Chemistry Essentials for Dummies

Chapter 4. Nuclear Chemistry

Half-Lives and Radioactive Dating

If you could watch a single atom of a radioactive isotope, U-238, for example, you wouldn’t be able to predict when that particular atom might decay. It may take a millisecond, or it may take a century. There’s simply no way to tell.

But if you have a large enough sample — what mathematicians call a statistically significant sample size — a pattern begins to emerge. It takes a certain amount of time for half the atoms in a sample to decay. It then takes the same amount of time for half the remaining radioactive atoms to decay, and the same amount of time for half of those remaining radioactive atoms to decay, and so on. The amount of time it takes for one-half of a sample to decay is called the half-life of the isotope, and it’s given the symbol t1/2. Table 4-1 shows this process.

Table 4-1. Half-Life Decay of a Radioactive Isotope

Number of Half-Lives

Percent of the Radioactive Isotope Remaining























Calculating remaining radioactivity

WARNING! The half-life decay of radioactive isotopes is not linear. For example, you can’t find the remaining amount of an isotope at 7.5 half-lives by finding the midpoint between 7 and 8 half-lives.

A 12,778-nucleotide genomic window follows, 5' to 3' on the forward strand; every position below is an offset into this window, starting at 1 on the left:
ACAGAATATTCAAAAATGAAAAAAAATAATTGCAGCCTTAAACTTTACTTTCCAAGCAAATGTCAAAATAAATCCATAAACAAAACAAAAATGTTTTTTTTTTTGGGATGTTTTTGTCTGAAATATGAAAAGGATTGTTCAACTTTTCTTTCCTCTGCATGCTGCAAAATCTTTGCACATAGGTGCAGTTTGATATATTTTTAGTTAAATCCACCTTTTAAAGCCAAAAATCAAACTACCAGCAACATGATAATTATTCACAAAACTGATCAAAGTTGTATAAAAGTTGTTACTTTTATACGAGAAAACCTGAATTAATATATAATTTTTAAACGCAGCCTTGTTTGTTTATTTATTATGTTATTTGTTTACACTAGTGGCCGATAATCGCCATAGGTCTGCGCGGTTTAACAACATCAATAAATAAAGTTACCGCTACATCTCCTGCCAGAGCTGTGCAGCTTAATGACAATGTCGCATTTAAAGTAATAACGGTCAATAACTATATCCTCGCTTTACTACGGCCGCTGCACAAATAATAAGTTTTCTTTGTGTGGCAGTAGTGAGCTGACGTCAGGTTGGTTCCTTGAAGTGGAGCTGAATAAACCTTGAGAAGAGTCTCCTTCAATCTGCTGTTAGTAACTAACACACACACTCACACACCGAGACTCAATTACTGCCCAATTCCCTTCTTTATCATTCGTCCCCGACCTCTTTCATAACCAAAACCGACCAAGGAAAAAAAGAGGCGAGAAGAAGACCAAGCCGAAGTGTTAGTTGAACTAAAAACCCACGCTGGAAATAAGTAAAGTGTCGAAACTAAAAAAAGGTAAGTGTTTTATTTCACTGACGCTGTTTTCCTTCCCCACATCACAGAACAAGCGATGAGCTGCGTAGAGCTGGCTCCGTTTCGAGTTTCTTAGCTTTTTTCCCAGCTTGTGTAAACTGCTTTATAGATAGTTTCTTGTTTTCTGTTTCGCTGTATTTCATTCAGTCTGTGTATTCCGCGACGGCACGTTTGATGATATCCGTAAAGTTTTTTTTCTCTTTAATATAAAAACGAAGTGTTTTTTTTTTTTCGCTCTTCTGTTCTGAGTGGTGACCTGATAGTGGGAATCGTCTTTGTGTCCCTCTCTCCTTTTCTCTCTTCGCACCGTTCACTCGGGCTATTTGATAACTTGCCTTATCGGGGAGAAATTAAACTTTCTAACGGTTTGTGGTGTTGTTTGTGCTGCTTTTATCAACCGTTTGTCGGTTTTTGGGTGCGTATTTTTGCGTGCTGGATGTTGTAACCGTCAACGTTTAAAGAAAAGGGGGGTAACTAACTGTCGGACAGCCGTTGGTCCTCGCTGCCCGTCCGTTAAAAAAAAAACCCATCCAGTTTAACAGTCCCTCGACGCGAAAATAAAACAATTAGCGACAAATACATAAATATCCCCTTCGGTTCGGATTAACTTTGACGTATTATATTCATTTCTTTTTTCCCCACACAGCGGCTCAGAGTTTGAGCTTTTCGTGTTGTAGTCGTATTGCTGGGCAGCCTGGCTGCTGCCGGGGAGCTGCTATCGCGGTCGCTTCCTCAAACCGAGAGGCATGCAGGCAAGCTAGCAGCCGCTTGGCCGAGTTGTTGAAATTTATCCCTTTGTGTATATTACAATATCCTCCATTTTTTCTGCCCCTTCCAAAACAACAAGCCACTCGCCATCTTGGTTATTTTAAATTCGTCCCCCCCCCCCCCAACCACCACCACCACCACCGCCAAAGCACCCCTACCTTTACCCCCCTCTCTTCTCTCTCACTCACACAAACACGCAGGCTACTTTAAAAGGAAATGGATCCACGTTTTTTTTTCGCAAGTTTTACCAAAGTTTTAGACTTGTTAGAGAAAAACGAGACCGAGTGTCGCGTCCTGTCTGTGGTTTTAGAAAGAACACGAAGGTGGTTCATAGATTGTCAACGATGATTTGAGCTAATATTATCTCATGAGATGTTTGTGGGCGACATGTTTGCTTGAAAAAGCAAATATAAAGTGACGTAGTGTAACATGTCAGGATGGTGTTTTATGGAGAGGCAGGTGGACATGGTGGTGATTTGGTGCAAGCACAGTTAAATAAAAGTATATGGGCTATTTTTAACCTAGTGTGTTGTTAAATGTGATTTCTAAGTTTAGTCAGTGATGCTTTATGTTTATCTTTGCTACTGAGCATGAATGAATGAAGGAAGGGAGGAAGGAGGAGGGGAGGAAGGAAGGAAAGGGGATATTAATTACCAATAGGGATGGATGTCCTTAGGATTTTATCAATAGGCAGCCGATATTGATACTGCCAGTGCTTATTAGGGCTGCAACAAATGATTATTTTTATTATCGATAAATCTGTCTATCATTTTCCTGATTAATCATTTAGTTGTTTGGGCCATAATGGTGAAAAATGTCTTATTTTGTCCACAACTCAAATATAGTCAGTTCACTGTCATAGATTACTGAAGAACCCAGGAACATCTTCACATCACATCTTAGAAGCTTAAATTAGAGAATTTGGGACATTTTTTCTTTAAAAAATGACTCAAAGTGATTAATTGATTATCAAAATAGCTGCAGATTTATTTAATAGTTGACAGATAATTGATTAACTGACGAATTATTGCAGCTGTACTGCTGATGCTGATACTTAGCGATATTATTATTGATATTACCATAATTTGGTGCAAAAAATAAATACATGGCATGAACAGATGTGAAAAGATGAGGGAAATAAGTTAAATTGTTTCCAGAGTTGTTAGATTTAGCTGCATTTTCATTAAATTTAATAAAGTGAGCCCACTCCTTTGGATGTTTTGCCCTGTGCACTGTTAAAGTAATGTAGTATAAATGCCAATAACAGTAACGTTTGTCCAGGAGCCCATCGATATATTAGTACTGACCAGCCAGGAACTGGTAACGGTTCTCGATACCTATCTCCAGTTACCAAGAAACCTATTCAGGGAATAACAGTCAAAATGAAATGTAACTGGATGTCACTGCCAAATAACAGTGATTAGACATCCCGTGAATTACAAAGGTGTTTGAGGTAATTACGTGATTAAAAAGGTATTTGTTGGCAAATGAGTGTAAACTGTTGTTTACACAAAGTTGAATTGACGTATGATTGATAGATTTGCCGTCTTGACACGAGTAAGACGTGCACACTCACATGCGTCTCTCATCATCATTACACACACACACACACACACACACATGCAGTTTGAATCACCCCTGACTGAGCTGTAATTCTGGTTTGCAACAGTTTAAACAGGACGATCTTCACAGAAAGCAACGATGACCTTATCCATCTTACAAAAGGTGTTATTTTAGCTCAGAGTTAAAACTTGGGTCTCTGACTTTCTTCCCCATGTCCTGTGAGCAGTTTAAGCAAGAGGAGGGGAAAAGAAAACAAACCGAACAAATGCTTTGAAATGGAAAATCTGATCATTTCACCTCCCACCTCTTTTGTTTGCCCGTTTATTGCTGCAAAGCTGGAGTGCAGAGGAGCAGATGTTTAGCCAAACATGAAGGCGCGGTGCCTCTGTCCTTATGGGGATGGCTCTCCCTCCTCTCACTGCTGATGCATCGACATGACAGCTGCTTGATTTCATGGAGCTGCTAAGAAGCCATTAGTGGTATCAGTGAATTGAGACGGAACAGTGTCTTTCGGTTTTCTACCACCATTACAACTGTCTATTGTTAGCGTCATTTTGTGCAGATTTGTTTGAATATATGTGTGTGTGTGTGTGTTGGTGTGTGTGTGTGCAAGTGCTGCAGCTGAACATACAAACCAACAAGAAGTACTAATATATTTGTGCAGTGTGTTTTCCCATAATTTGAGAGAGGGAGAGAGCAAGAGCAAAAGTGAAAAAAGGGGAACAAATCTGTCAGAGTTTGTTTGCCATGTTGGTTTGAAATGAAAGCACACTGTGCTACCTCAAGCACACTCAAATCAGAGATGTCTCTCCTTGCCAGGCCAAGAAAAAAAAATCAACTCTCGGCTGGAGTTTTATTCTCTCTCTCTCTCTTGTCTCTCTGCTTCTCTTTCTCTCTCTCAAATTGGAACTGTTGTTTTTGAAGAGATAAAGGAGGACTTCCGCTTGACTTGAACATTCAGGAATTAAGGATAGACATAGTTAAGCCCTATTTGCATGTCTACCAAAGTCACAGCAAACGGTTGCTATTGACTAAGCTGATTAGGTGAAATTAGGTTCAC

If you want to find times or amounts that are not associated with a simple multiple of a half-life, you can use this equation:

In the equation, ln stands for the natural logarithm (the base e log, not the base 10 log; it’s that In button on your calculator, not the log button). No is the amount of radioactive isotope that you start with (in grams, as a percentage, in the number of atoms, and so on), N is the amount of radioisotope left at some time (t), and t1/2 is the half-life of the radioisotope. If you know the half-life and the amount of the radioactive isotope that you start with, you can use this equation to calculate the amount remaining radioactive at any time.

Radioactive dating

A useful application of half-lives is radioactive dating. Carbon-14 (C-14), a radioactive isotope of carbon, is produced in the upper atmosphere by cosmic radiation. The primary carbon- containing compound in the atmosphere is carbon dioxide, and a very small amount of carbon dioxide contains C-14. Plants absorb C-14 during photosynthesis, so C-14 is incorporated into the cellular structure of plants. Plants are then eaten by animals, making C-14 a part of the cellular structure of all living things.

As long as an organism is alive, the amount of C-14 in its cellular structure remains constant. But when the organism dies, the amount of C-14 begins to decrease. Scientists know the half-life of C-14 (5,730 years), so they can figure out how long ago the organism died.

Radioactive dating using C-14 has been used to determine the age of skeletons found at archeological sites. It was also used to date the Shroud of Turin, a piece of linen in the shape of a burial cloth that contains an image of a man. Many thought that it was the burial cloth of Jesus, but in 1988, radiocarbon dating determined that the cloth dated from around 1200-1300 CE.

Carbon-14 dating can only determine the age of something that was once alive. It can’t determine the age of a moon rock or a meteorite. For nonliving substances, scientists use other isotopes, such as potassium-40.